tax cuts. The last stand of a desperate party, with its last majority blocking

in the Senate, there is no need for it, let’s get on and let’s

give every Australian the tax cut they deserve.


Is there any room to move on negotiating on the tax cuts?


The Government has announced the tax cuts and they will be legislated.

They will either be legislated by the existing Senate before 30 June, or

they will be legislated by the new Senate after 30 June. That is why I say,

Labor can’t defeat this tax cut. Labor wants higher taxes but it will

not succeed, it cannot defeat these tax cuts. All it can do is delay them

and the delays would cause mass confusion and why should people have to

wait for their tax cut. They deserve it on 1 July, they should get it on

1 July.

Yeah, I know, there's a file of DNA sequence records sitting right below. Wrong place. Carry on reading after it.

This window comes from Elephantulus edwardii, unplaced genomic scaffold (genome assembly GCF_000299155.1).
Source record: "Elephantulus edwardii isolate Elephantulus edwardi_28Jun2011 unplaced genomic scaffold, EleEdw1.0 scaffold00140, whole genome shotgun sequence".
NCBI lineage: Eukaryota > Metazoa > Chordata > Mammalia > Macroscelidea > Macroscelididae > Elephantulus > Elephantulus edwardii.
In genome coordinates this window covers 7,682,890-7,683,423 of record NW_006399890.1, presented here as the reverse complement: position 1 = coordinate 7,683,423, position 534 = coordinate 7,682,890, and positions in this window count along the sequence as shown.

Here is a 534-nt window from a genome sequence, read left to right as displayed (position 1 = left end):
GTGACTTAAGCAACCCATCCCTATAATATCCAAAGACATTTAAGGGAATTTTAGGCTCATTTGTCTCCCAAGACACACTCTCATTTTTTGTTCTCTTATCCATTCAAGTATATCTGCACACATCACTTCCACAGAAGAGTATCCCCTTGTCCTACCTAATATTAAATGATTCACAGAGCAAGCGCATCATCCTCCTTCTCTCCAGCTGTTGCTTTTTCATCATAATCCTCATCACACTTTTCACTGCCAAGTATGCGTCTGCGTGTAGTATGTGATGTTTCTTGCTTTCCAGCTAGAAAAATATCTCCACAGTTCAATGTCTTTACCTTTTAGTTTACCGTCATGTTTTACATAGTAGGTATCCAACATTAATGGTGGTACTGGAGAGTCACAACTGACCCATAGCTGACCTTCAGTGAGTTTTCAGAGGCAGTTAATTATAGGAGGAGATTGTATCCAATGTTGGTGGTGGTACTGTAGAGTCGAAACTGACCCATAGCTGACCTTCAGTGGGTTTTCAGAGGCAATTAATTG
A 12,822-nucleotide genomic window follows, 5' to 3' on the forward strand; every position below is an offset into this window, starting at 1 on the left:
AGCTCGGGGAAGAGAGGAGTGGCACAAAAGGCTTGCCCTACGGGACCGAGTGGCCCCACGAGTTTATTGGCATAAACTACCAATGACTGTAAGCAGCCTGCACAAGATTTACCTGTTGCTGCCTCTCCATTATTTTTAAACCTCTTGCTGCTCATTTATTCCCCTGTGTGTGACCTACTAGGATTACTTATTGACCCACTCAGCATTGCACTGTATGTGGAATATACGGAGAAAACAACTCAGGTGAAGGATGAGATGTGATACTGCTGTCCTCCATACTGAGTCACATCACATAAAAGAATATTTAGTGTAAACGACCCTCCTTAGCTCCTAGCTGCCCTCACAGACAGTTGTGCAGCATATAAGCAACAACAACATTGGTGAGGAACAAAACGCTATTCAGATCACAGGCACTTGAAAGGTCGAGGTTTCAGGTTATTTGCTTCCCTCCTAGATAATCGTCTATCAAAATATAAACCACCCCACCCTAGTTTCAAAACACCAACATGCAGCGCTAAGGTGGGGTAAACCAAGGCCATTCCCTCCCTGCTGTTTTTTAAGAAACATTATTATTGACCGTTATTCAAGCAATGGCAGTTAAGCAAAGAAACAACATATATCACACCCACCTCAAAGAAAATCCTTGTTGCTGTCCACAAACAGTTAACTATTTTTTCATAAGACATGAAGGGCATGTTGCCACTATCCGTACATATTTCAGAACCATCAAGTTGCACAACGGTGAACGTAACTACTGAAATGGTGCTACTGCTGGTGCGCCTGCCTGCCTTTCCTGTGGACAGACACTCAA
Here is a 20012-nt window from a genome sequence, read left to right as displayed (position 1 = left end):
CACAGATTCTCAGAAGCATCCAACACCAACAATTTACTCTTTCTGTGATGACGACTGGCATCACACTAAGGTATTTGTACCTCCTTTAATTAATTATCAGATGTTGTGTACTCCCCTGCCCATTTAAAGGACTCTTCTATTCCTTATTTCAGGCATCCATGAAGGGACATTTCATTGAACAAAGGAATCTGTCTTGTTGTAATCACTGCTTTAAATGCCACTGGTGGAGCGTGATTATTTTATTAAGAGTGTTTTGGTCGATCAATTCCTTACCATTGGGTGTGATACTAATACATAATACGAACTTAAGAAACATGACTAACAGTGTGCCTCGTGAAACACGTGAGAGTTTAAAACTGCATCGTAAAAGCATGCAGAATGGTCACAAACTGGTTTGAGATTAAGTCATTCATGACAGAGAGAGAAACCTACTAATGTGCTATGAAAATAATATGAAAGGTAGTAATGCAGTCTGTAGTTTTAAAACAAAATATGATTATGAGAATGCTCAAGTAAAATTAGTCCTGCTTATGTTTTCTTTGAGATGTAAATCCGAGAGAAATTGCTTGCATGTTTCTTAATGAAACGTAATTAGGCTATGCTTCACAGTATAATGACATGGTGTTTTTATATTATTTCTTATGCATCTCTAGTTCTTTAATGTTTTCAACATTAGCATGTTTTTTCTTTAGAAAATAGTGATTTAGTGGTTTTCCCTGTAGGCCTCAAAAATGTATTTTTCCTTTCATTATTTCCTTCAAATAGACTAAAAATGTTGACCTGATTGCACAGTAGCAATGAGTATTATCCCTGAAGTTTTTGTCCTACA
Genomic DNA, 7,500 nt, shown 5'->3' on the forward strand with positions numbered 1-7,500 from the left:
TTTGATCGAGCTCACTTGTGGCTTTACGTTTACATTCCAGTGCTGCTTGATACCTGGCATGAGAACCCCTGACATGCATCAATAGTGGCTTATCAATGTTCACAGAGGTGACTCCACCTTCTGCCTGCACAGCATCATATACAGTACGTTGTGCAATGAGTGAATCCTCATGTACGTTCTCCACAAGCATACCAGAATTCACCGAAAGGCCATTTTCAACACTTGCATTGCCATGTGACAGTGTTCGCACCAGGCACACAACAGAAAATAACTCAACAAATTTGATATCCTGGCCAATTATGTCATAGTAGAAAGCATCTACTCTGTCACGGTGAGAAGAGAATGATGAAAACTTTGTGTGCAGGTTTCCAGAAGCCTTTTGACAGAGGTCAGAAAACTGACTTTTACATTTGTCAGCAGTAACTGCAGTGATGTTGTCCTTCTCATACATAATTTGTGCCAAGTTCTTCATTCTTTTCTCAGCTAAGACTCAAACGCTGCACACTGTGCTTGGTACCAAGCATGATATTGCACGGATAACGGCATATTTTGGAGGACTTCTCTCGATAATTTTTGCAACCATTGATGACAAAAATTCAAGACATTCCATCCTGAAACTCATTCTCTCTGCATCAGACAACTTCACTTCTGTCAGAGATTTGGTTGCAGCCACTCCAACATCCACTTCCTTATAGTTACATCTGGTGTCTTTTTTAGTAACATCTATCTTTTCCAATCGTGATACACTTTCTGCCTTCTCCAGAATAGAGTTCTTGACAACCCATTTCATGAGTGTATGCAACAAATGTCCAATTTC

Is there any way they can have it on 1 July and then you legislate in August?


Well you see, you are going to have massive confusion if this legislation,

which is due to take effect on 1 July isn’t passed on 1 July. That

is why I say this, there is an easy way and there is a hard way. The easy

way is for Labor to give up its useless blocking activity.


But it would be possible, you are saying now?


No, no, there is an easy way of them getting tax cuts and there is a hard

way. The easy way is if Labor gives up its useless blocking activity. The

hard way is if Labor manages to block it until 1 July and then the new Senate

has to deal with it after that.


(inaudible) on the radio talked about the working class, (inaudible) anybody

who is an employee is part of the working class, are you the working class?


Yes well, my definition of the working class is anybody who derives their

income from labour is part of the working class and since I derive my income

in that way, draw your own conclusion. Yes, I believe that people who work,